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The Rules

The following rules are in addition to those given in the laws of cricket.

  1. PLAYERS: No team can use more than four players who regularly play in an established outdoor cricket team (that is at least 1 in 3 matches for that team), without prior arrangement with the opposition. If more than four are to be used the excess cannot bowl and must bat at the bottom of the order. Any team breaking this rule will face a possible decision of disqualification.

  2. WICKETS: Whilst on a personal score of 0 a batsman batting below No.6 in the batting order (i.e. 7 to 11) can be out twice before he leaves the field. Each wicket will score for the bowler but this must be shown clearly on the score sheet. Difficulty in reading or understanding the score sheet may result in points not being awarded.

  3. OVERS: Each team will have 15 eight ball overs.

  4. BOWLERS: No player shall bowl more than 3 overs, the third of which must be bowled in the second half of the innings i.e. 8th over onwards.

  5. RUN-UP: Bowlers have EXACTLY 4 metres in which to make their run-up.
    1. The official measuring device is a red rope with a label marked "BOWLER'S RUNUP MEASURING ROPE".
    2. The rope is laid from the front edge of the popping crease line backwards in a straight line. (pictures and diagram)
    3. The bowlers run-up marker should be placed where the rope ends. See pictures in the User Guide for The Runup Measuring Device (RMD)

    The bowler must start his forward movement with his front foot in line with the run-up marker. Failure to do so should result in a no-ball being called.

    The run-up rule is designed to reduce the speed and kinetic energy of the ball in an amateur game and is for YOUR safety. Please respect it.

  6. DANGEROUS BOWLING: A bowler who is considered by the umpire to be bowling dangerously should receive a warning. If a further dangerous ball is bowled the bowler will be prevented from bowling again in the match. If necessary the fielding captain should select another player to complete the over.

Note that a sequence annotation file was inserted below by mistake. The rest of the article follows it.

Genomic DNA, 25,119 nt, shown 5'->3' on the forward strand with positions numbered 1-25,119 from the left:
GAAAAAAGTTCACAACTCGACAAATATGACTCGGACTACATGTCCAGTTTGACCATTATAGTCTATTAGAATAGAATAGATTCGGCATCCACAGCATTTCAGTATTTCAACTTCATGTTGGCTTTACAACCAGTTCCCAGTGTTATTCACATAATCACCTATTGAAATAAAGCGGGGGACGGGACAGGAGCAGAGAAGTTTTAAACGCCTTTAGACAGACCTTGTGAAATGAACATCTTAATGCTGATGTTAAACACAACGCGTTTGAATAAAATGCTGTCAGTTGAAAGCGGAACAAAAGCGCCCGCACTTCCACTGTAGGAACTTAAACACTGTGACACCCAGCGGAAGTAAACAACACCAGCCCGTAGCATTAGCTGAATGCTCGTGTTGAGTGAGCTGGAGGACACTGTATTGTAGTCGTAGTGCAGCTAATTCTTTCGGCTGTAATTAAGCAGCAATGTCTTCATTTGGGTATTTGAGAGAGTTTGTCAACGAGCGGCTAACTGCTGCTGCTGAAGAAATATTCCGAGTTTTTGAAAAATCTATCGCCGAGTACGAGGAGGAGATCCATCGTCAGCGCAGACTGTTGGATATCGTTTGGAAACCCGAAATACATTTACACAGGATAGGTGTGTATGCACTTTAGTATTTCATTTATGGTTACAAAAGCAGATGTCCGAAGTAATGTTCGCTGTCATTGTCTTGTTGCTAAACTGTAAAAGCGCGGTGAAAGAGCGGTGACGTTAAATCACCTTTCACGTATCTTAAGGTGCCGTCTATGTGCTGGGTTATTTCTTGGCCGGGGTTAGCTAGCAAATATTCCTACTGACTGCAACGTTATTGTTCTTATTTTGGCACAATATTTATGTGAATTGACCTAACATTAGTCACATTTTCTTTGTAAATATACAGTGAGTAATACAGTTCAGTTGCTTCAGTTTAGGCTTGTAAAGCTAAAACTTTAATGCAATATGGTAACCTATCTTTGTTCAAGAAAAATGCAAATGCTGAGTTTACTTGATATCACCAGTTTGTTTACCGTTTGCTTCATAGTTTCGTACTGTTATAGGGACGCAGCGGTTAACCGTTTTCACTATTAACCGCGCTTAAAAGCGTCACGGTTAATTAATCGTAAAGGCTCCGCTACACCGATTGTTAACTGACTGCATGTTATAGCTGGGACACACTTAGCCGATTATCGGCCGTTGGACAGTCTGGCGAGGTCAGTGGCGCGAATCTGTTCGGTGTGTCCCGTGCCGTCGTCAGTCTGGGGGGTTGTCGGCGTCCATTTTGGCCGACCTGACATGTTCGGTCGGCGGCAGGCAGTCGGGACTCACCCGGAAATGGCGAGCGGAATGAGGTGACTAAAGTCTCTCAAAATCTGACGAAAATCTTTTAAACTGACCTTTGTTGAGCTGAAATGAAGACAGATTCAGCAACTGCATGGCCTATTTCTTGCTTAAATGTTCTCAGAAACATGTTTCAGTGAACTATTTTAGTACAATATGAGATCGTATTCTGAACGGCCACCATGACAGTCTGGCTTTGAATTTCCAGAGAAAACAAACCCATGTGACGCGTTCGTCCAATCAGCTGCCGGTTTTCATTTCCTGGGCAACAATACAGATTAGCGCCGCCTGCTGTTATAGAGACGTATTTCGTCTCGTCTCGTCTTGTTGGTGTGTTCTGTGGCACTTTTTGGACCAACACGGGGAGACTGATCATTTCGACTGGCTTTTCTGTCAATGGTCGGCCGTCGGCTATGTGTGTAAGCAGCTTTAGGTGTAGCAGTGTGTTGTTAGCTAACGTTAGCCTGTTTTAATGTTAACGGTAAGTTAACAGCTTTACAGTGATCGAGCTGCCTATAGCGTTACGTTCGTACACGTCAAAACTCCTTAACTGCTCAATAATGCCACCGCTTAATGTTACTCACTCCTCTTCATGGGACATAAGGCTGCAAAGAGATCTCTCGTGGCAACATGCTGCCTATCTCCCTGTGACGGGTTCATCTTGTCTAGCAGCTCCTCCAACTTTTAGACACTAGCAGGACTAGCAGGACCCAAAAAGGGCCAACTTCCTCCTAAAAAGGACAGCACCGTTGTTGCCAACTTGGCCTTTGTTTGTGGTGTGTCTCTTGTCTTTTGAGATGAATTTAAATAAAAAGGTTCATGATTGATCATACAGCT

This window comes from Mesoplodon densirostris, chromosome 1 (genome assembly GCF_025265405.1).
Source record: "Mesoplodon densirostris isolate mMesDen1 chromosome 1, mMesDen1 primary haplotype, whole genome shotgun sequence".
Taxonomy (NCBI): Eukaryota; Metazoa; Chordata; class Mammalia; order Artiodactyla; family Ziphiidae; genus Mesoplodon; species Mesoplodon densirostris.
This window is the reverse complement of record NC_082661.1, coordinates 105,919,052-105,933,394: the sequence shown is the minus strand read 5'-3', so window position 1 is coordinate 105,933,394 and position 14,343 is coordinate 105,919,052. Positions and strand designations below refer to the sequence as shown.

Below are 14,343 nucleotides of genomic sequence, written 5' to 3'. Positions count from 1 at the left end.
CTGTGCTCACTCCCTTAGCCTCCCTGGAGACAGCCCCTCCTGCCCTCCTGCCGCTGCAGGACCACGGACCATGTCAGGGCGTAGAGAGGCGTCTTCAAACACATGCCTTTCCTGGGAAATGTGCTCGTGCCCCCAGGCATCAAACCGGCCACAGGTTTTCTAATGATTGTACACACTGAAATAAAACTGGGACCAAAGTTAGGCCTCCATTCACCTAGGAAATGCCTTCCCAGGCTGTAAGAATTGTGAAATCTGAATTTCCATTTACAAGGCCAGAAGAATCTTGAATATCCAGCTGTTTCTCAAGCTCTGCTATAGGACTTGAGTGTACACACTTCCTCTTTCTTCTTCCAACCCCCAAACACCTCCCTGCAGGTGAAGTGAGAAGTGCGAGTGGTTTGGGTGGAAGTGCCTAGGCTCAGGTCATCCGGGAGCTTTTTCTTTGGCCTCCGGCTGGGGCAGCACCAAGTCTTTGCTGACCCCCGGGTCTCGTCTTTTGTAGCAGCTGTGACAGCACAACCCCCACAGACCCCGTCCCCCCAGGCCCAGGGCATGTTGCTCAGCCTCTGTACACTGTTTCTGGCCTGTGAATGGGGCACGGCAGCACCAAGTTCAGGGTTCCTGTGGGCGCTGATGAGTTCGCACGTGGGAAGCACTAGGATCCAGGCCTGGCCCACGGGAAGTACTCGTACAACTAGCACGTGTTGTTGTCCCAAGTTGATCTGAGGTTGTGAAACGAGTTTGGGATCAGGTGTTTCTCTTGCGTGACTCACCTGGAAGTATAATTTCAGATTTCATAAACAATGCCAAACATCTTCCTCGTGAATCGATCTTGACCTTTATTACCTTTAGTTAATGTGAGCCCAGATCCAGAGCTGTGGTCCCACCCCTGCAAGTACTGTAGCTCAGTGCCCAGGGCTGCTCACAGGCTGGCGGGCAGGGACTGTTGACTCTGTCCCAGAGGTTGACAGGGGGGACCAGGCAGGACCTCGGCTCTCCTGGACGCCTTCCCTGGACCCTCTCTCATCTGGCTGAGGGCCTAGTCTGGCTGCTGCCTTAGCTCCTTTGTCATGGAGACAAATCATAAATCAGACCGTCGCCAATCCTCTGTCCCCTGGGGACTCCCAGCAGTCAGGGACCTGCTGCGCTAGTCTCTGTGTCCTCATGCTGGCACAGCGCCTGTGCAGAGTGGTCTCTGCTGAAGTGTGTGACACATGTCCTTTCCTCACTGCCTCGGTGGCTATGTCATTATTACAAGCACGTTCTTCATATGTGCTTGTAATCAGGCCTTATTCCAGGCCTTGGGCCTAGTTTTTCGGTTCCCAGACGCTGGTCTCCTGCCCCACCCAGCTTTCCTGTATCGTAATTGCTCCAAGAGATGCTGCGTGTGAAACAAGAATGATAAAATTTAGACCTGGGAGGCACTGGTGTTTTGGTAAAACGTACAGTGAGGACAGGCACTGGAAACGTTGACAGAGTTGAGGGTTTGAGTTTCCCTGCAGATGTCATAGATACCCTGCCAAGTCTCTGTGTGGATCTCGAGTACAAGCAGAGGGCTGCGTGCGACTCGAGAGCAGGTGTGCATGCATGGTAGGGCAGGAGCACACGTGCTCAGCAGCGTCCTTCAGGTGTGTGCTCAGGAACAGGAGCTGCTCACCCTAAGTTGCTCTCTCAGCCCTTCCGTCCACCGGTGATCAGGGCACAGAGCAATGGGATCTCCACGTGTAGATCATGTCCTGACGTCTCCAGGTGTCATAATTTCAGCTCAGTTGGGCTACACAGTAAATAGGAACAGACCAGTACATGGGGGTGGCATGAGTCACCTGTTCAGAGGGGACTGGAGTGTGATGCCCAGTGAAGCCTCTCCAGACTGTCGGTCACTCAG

A dangerous ball is a fast ball that passes close to the batsman and:

    A dangerous ball shall be called a NO BALL (See Additional Guidelines for Umpires).

    Please note it is down to the umpires discretion to call a dangerous ball and subsequently warn the bowler. (Obvious accidental dangerous deliveries should not be counted).

    Bowlers should be aware that bowling off a short run up can be dangerous and should adjust their pace accordingly.

  7. RETIREMENT: When a batsman has scored 20 runs he must retire gracefully, but can return when all 11 batsmen have been in, and bat until he scores a further 15 runs.

    Retired batsmen must go back to bat in the same order as presented on the scoresheet.

  8. LBW: LBW decisions are not to be given out, or appealed for, unless absolutely plumb.

    This means that the batsman didn't attempt to play a stroke, and the ball hit his/her legs and had it not hit the batsman it would have hit the stumps.

    A batsman can be given out LBW, if they have deliberately kicked the ball away from their wicket so as not to be out.

    Umpires are also asked to ensure that the batsman is at no time in the game taking a guard that completely obscures his wicket, thus making it impossible for the bowler to strike the stumps.

    Competant umpires should be officiating at all stages of the match. Please ensure these rules are not abused so that the game is played fairly.

  9. WEATHER: If weather conditions deteriorate during play, the two captains should consult to decide whether the game should continue. A democratic and sensible decision should be taken, taking into account the potential hazards that bad weather may cause. Captains should not base the decision on how their team are fareing at the time!